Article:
Compare this to Oracle testing with Selenium, where an immense amount of coding skills are required.

Since it’s extremely difficult to find employees who have both Oracle functional knowledge and Selenium coding knowledge, organizations often end up having a joint team of coding experts and Oracle Functional Experts when they use Selenium.

And of course, more people means more money dedicated to testing.

Read more: How to get the most ROI out of your Oracle Cloud

It’s complicated! Here’s what a Selenium test looks like.

Ease of maintenance:

Opkey’s platform can easily handle dynamic web elements and dynamic user interfaces, which are both challenges for Selenium.

Furthermore, Opkey is built for Oracle’s quarterly updates. With our Impact Analysis reports, customers can quickly see which tests will be impacted by updates, and with self-healing technology, customers can fix broken tests without human intervention.

Opkey customers spend 80% less time on test maintenance than their Selenium-using counterparts.

True end-to-end testing:

Opkey supports more than 14 packaged applications and 150 technologies, including the industry’s most popular test management, DevOps, and CI/CD tools.

Selenium isn't exactly a one-stop remedy. You'll need to either design your own system using a script or incorporate another piece of software in order to create reporting and monitoring features.

Scientifically know what to test:

Opkey can plug into your Oracle Cloud environment to discover the historical tests you’ve executed. In parallel, Opkey uses process mining technology to uncover the business processes your employees are running, along with their most common deviations.

With this information, Opkey highlights gaps in your test coverage, and recommends tests to fill those gaps.

Selenium has none of these capabilities.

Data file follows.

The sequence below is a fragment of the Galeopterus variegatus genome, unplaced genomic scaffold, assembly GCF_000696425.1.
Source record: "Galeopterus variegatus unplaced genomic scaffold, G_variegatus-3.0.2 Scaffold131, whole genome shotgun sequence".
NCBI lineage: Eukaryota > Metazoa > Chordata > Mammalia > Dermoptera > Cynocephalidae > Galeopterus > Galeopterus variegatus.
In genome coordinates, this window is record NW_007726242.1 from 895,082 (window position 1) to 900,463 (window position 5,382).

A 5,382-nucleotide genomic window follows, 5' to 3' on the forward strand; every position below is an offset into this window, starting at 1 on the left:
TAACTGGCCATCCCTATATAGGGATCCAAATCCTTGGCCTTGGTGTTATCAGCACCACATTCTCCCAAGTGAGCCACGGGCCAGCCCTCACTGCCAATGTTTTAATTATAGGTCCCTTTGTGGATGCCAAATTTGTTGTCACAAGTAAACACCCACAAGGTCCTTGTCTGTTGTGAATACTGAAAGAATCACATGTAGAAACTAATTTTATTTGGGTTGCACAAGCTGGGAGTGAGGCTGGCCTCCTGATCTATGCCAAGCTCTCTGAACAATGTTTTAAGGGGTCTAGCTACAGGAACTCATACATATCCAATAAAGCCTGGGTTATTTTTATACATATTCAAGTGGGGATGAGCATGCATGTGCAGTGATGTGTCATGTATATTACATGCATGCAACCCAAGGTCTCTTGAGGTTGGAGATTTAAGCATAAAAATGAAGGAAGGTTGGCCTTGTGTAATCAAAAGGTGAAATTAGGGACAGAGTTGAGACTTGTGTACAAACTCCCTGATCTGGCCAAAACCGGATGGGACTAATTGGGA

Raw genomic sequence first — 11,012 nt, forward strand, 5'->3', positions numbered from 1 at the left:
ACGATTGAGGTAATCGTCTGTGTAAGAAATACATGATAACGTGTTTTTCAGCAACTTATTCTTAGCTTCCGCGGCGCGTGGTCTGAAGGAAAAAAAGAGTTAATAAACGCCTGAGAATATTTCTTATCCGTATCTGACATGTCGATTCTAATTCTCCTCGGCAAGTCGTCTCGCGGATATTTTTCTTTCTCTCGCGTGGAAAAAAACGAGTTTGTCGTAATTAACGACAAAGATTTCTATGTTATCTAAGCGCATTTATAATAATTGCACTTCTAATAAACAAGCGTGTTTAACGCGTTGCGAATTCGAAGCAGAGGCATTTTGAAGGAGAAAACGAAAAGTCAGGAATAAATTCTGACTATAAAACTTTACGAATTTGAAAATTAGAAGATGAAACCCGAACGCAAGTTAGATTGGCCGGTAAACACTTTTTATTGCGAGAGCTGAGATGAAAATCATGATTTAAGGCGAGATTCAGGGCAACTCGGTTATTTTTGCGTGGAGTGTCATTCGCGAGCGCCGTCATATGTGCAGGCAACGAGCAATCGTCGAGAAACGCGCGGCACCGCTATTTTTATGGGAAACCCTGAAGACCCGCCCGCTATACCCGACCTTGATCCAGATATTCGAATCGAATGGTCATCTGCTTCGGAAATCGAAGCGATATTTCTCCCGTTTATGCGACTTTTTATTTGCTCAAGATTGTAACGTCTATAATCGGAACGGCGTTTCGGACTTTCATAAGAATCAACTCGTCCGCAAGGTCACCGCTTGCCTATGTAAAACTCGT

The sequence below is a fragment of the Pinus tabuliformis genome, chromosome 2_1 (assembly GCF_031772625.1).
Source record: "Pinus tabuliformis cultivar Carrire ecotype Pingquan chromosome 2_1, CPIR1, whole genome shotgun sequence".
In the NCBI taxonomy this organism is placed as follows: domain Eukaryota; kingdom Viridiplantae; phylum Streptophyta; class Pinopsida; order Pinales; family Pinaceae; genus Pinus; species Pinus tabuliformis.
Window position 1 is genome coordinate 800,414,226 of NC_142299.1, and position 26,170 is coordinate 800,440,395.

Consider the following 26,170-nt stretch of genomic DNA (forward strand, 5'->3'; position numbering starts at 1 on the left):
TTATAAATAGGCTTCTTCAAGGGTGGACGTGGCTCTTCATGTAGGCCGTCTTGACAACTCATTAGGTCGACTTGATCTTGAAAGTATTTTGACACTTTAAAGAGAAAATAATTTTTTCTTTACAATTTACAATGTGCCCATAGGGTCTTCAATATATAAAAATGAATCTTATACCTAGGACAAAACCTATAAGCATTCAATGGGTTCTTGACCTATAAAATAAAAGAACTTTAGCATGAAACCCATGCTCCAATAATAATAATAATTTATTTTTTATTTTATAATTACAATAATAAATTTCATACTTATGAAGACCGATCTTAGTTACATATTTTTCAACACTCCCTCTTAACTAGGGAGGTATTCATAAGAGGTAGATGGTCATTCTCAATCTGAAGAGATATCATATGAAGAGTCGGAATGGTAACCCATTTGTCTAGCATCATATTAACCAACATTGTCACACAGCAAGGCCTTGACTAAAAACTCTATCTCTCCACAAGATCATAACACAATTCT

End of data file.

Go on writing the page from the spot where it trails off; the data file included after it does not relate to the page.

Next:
Choosing the right automation tool for the right skill set is often the difference between success and failure for ERPs.

We hope this blog helps convince you that Opkey is the clear choice for testing Oracle Cloud, over Selenium.

Frequently asked questions:

Selenium is an open-source tool that is specifically used to test web elements. To recognize dynamic controls on the screen and trigger actions, Selenium uses element characteristics including ID, Class, XPath, Tag Name, and CSS Selector. The same fixed properties cannot be used to automate Oracle forms. This means that tests can become unstable and flaky even with just minor UI changes. Therefore, despite automated testing, there is still a considerable business continuity risk.

In order to use Selenium ide, you must first identify the web components, then add actions in your chosen programming language along with the test data, and then run tests. The initial steps in setting up Selenium include:

  • Installing a library
  • Installing browser drivers
  • Opening and closing a browser with Selenium
  • Writing your first script

You need a lot of technical skills and time to integrate third party test management tools into Selenium. Either create your own system using scripts or include another piece of software to create reporting and monitoring features.